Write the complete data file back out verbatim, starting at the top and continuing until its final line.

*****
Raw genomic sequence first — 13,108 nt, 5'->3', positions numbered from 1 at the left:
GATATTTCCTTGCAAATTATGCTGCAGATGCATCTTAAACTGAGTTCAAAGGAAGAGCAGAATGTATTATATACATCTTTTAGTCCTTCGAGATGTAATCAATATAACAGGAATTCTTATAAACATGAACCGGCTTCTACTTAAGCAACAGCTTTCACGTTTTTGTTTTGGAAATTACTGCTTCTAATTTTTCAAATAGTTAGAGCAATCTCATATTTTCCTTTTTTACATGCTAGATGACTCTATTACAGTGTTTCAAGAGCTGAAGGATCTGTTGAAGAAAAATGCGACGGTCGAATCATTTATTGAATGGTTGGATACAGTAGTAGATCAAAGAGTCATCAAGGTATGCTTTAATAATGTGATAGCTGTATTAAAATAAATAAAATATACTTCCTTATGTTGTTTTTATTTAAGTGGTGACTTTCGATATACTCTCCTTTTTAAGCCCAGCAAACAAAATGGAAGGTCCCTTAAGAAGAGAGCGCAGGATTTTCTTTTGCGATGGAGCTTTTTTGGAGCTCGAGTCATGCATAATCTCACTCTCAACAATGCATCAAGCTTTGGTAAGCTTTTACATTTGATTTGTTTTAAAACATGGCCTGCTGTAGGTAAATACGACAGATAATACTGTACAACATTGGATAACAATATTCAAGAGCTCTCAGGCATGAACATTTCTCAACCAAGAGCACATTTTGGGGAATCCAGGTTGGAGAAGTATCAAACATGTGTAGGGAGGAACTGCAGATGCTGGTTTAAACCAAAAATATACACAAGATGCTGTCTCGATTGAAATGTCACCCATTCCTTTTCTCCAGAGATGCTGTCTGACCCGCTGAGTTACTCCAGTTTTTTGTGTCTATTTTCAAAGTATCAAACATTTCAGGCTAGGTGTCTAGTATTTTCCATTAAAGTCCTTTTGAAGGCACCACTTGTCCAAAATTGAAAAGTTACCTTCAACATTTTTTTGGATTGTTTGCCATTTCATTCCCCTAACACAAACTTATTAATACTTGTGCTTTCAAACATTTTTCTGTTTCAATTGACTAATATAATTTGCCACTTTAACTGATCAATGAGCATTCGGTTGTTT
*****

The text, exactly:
Raw genomic sequence first — 13,108 nt, 5'->3', positions numbered from 1 at the left:
GATATTTCCTTGCAAATTATGCTGCAGATGCATCTTAAACTGAGTTCAAAGGAAGAGCAGAATGTATTATATACATCTTTTAGTCCTTCGAGATGTAATCAATATAACAGGAATTCTTATAAACATGAACCGGCTTCTACTTAAGCAACAGCTTTCACGTTTTTGTTTTGGAAATTACTGCTTCTAATTTTTCAAATAGTTAGAGCAATCTCATATTTTCCTTTTTTACATGCTAGATGACTCTATTACAGTGTTTCAAGAGCTGAAGGATCTGTTGAAGAAAAATGCGACGGTCGAATCATTTATTGAATGGTTGGATACAGTAGTAGATCAAAGAGTCATCAAGGTATGCTTTAATAATGTGATAGCTGTATTAAAATAAATAAAATATACTTCCTTATGTTGTTTTTATTTAAGTGGTGACTTTCGATATACTCTCCTTTTTAAGCCCAGCAAACAAAATGGAAGGTCCCTTAAGAAGAGAGCGCAGGATTTTCTTTTGCGATGGAGCTTTTTTGGAGCTCGAGTCATGCATAATCTCACTCTCAACAATGCATCAAGCTTTGGTAAGCTTTTACATTTGATTTGTTTTAAAACATGGCCTGCTGTAGGTAAATACGACAGATAATACTGTACAACATTGGATAACAATATTCAAGAGCTCTCAGGCATGAACATTTCTCAACCAAGAGCACATTTTGGGGAATCCAGGTTGGAGAAGTATCAAACATGTGTAGGGAGGAACTGCAGATGCTGGTTTAAACCAAAAATATACACAAGATGCTGTCTCGATTGAAATGTCACCCATTCCTTTTCTCCAGAGATGCTGTCTGACCCGCTGAGTTACTCCAGTTTTTTGTGTCTATTTTCAAAGTATCAAACATTTCAGGCTAGGTGTCTAGTATTTTCCATTAAAGTCCTTTTGAAGGCACCACTTGTCCAAAATTGAAAAGTTACCTTCAACATTTTTTTGGATTGTTTGCCATTTCATTCCCCTAACACAAACTTATTAATACTTGTGCTTTCAAACATTTTTCTGTTTCAATTGACTAATATAATTTGCCACTTTAACTGATCAATGAGCATTCGGTTGTTT